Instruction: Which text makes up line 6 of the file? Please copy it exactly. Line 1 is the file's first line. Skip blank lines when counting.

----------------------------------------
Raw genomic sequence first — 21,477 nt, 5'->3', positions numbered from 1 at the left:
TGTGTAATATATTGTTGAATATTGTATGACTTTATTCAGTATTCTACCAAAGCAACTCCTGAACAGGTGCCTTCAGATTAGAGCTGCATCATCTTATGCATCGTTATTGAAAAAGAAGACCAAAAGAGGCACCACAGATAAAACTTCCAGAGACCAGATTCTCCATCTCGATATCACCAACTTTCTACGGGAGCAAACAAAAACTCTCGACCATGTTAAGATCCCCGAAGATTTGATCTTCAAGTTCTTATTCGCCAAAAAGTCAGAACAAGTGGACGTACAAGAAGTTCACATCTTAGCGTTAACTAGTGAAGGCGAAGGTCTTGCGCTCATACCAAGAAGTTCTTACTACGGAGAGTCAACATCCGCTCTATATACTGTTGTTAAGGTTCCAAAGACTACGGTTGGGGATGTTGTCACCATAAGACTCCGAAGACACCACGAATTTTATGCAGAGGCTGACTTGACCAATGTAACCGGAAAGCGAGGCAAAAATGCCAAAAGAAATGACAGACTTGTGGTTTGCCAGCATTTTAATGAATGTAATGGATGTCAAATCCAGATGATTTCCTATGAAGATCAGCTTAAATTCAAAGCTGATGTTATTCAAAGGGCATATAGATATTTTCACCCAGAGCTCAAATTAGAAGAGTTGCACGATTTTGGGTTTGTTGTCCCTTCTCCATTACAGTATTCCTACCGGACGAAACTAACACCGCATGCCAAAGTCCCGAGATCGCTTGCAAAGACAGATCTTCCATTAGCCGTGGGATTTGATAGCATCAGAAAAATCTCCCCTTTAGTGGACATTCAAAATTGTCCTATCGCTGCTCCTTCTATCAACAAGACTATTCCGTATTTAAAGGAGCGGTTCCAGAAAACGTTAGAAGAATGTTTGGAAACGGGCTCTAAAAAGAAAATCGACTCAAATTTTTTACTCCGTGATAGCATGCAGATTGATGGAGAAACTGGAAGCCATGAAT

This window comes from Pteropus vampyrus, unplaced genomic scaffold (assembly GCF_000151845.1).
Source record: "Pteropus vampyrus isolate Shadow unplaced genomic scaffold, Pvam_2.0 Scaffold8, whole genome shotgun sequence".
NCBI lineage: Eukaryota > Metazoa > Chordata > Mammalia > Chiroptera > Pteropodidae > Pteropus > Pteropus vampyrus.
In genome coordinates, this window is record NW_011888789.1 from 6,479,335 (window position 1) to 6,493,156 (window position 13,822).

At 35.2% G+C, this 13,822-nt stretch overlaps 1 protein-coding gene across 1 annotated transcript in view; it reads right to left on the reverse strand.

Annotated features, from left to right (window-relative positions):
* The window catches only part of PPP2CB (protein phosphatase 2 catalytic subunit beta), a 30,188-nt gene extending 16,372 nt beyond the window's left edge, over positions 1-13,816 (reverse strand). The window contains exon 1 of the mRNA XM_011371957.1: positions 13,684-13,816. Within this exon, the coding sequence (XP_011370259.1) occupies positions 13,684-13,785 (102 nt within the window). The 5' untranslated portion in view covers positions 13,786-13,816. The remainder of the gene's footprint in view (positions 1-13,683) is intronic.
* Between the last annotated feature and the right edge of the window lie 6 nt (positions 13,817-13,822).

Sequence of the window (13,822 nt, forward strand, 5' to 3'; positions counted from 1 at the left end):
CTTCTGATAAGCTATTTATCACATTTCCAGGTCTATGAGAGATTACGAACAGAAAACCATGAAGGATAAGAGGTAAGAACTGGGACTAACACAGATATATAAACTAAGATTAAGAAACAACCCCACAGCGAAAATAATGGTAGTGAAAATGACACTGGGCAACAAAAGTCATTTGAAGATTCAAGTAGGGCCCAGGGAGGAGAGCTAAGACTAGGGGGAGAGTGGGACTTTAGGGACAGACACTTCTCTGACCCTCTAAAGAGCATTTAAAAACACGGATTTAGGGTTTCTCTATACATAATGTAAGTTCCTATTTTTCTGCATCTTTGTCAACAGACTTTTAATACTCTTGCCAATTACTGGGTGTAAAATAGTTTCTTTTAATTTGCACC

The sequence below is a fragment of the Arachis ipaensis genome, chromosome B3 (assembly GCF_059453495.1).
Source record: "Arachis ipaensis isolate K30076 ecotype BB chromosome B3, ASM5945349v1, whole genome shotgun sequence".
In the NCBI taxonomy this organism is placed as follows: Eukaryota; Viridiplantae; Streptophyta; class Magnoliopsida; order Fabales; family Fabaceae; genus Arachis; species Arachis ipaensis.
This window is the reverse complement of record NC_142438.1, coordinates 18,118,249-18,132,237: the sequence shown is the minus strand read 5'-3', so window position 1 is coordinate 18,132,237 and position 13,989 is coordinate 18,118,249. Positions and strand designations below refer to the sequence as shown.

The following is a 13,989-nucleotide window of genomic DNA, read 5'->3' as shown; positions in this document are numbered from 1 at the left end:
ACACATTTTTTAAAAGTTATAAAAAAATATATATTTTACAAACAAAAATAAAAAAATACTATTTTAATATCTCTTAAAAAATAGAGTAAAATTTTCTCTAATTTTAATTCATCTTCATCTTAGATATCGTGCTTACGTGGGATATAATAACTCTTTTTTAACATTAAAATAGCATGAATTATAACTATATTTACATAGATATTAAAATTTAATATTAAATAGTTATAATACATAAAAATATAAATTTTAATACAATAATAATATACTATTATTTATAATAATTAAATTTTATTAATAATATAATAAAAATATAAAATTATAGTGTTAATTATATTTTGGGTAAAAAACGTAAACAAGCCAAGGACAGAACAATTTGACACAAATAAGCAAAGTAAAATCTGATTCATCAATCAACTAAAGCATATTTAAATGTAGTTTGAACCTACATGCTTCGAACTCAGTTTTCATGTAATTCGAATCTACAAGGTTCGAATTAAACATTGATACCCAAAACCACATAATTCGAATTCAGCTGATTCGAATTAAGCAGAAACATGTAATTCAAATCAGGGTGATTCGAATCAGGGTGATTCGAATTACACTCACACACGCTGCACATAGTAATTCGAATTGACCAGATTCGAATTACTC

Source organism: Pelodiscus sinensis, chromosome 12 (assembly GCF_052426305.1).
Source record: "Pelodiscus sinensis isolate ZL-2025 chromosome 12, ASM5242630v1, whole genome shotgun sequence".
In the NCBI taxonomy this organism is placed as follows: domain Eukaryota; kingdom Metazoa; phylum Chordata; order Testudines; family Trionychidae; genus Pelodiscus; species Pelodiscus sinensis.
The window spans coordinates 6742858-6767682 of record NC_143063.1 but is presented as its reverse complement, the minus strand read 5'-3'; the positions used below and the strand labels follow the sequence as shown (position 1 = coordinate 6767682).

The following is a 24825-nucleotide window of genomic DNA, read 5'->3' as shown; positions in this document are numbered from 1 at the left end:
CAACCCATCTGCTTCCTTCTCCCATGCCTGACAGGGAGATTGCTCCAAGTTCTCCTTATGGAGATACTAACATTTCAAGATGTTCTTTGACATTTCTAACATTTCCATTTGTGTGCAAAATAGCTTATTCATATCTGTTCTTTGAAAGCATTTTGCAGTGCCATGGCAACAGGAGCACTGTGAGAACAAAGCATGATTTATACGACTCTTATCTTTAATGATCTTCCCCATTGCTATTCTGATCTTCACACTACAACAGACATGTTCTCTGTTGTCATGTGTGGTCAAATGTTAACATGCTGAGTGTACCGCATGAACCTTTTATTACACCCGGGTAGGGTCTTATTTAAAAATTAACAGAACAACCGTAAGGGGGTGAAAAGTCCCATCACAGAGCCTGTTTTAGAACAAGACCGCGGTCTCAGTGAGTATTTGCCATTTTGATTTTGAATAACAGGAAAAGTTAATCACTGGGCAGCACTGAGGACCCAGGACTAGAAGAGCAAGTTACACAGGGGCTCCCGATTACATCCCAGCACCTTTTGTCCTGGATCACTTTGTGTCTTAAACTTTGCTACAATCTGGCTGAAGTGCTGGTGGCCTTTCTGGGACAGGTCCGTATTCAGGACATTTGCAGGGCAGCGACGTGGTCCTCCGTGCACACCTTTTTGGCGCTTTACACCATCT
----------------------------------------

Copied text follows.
In genome coordinates, this window is record NW_011888789.1 from 6,479,335 (window position 1) to 6,493,156 (window position 13,822).